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Tungsten Sensor for Amperometric Detection of Organic Thiols and Proteins


Alexander, PW and Hidayat, A and Hibbert, DB, Tungsten Sensor for Amperometric Detection of Organic Thiols and Proteins, Electroanalysis, 7, (3) pp. 290-291. ISSN 1040-0397 (1995) [Refereed Article]

DOI: doi:10.1002/elan.1140070318


An amperometric sensor constructed with a metallic tungsten wire is reported for the indirect detection of organic thiols and proteins. Cysteine added to mercury(II) (40.0μM) buffered in 5.0 mM sodium acetate at pH 4.7 causes a decrease in the reduction current of mercury at −0.2 V (vs. SCE). Detection limits were found to be in the range 0.05"0.2 μg/mL for cysteine, thiourea and glutathione, but were poorer for albumin and DNA, showing this method is relatively selective for cysteine. The advantages of the tungsten electrode are its low cost, miniature size, and its inert oxide surface which does not amalgamate with mercury. Copyright © 1995 VCH Verlagsgesellschaft mbH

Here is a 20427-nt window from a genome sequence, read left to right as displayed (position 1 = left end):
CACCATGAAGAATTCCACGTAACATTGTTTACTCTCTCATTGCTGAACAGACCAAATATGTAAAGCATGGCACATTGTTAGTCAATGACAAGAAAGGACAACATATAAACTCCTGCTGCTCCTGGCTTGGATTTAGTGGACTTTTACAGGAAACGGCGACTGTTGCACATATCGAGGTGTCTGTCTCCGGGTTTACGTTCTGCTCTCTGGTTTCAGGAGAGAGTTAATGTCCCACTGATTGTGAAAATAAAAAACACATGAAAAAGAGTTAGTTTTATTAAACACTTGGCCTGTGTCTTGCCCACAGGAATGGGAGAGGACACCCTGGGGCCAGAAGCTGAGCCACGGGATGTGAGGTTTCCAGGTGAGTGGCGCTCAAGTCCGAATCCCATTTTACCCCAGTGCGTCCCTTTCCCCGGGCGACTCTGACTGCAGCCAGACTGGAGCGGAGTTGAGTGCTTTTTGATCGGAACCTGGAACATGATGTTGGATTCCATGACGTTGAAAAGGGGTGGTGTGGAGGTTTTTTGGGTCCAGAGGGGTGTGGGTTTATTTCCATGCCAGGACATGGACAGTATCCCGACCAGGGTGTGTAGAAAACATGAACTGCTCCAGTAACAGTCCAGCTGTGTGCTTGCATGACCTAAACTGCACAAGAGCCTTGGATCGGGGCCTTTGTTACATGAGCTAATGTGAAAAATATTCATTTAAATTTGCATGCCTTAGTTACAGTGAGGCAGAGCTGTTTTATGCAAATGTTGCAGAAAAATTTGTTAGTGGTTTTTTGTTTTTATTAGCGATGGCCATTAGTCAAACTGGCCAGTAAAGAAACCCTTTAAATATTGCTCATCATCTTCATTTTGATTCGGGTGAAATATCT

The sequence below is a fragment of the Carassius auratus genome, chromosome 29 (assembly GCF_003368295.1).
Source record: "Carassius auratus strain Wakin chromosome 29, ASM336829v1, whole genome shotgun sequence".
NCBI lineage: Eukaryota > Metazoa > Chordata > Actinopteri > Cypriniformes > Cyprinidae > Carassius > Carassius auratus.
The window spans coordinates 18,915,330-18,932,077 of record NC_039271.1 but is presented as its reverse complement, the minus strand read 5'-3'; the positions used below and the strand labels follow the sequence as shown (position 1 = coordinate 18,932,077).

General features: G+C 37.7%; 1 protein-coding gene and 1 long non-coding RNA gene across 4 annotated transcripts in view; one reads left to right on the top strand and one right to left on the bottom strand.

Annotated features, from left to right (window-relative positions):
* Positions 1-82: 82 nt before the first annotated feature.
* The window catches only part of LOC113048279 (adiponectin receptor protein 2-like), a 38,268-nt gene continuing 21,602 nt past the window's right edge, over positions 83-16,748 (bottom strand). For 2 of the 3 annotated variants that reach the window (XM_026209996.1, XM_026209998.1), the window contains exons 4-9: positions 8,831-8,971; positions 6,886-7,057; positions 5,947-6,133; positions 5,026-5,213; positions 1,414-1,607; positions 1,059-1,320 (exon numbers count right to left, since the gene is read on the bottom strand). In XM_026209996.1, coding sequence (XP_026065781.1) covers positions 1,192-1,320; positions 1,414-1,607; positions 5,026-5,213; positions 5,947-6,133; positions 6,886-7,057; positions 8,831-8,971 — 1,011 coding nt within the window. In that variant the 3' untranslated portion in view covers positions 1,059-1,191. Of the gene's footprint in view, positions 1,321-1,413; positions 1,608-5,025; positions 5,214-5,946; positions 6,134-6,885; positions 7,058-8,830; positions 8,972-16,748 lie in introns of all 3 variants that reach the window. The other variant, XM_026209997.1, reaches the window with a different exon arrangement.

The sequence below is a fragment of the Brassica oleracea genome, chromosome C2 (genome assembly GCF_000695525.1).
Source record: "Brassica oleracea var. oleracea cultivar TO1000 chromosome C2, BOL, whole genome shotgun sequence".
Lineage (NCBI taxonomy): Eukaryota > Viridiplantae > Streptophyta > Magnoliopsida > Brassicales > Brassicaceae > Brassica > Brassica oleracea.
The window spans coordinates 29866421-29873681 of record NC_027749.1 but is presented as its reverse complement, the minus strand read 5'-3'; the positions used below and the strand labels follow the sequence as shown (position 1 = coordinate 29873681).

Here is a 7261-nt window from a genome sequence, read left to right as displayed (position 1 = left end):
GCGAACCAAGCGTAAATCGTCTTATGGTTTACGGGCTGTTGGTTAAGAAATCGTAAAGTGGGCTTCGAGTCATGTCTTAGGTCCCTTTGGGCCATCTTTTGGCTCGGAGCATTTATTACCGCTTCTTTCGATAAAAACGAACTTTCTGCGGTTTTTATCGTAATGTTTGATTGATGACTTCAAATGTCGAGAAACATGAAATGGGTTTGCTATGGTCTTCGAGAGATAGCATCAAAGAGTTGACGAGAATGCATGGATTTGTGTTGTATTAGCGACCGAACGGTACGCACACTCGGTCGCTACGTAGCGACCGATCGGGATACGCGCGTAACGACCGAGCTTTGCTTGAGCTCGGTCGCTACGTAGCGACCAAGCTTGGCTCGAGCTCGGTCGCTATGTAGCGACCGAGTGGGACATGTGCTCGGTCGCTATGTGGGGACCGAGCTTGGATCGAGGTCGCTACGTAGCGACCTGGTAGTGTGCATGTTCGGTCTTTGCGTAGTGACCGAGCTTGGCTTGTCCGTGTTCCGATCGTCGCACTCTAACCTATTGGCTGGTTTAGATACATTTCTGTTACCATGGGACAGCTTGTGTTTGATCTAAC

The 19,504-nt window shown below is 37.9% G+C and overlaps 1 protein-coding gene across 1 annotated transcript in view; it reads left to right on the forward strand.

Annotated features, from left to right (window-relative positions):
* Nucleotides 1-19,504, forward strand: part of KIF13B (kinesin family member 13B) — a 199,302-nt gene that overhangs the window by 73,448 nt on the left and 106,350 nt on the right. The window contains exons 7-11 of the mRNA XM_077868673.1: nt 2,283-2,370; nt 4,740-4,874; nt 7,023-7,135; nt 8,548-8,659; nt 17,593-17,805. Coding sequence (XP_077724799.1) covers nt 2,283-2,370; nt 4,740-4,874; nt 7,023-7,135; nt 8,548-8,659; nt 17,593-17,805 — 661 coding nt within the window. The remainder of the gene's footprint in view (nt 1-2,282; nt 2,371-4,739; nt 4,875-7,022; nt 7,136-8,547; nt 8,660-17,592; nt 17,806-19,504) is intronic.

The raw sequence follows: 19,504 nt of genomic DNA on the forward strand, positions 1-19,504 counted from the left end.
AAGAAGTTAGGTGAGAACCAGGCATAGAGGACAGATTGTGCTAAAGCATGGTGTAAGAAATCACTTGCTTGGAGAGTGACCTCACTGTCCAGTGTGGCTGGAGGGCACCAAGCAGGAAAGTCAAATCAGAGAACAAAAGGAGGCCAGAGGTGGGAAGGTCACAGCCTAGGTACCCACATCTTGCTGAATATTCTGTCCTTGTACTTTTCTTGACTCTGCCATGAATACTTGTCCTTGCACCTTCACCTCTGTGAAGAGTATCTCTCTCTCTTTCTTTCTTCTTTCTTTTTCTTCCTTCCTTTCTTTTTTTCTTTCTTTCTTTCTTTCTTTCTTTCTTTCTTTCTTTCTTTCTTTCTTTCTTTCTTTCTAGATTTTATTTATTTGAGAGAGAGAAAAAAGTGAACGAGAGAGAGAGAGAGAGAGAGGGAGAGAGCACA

Item Details

Item Type:Refereed Article
Research Division:Chemical Sciences
Research Group:Analytical chemistry
Research Field:Instrumental methods (excl. immunological and bioassay methods)
Objective Division:Expanding Knowledge
Objective Group:Expanding knowledge
Objective Field:Expanding knowledge in the chemical sciences
UTAS Author:Alexander, PW (Professor Peter Alexander)
ID Code:3410
Year Published:1995
Web of Science® Times Cited:21
Deposited By:Applied Science
Deposited On:1995-08-01
Last Modified:2011-08-22

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